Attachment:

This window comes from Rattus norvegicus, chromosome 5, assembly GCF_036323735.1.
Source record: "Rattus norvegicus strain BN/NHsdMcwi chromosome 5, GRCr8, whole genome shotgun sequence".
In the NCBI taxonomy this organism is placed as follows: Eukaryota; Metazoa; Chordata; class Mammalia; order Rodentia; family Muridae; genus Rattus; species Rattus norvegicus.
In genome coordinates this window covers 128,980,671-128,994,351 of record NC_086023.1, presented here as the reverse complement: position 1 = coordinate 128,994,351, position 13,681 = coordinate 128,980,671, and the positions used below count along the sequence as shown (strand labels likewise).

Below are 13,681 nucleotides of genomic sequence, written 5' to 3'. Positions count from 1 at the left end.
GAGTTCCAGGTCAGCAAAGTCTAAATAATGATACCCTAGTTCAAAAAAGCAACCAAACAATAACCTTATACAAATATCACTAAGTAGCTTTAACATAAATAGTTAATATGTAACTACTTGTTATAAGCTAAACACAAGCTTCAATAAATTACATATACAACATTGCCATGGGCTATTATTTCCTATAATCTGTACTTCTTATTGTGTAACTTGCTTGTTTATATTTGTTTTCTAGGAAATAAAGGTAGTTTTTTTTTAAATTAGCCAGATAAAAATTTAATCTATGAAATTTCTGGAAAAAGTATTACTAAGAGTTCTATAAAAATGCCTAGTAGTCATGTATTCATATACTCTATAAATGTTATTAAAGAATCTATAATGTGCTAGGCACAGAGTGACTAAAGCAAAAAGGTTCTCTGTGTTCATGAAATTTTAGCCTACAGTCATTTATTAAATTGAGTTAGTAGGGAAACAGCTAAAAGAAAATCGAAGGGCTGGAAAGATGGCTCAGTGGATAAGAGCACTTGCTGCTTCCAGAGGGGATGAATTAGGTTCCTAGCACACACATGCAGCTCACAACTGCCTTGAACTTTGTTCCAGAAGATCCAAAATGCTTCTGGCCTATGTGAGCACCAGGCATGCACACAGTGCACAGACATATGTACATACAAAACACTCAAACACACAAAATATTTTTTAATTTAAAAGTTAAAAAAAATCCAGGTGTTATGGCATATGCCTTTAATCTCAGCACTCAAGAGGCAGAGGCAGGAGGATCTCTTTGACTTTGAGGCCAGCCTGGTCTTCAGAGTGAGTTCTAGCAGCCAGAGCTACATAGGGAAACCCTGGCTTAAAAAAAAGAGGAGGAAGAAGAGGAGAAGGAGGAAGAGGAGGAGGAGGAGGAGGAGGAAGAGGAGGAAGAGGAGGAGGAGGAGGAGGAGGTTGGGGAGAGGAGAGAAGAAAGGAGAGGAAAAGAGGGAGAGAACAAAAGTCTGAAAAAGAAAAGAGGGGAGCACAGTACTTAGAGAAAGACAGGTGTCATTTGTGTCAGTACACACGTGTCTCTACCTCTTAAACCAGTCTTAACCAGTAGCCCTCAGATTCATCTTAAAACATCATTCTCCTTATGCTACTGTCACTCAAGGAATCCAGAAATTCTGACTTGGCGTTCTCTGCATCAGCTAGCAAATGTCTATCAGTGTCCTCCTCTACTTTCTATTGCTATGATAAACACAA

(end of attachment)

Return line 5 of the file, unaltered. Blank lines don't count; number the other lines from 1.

Below are 13,681 nucleotides of genomic sequence, written 5' to 3'. Positions count from 1 at the left end.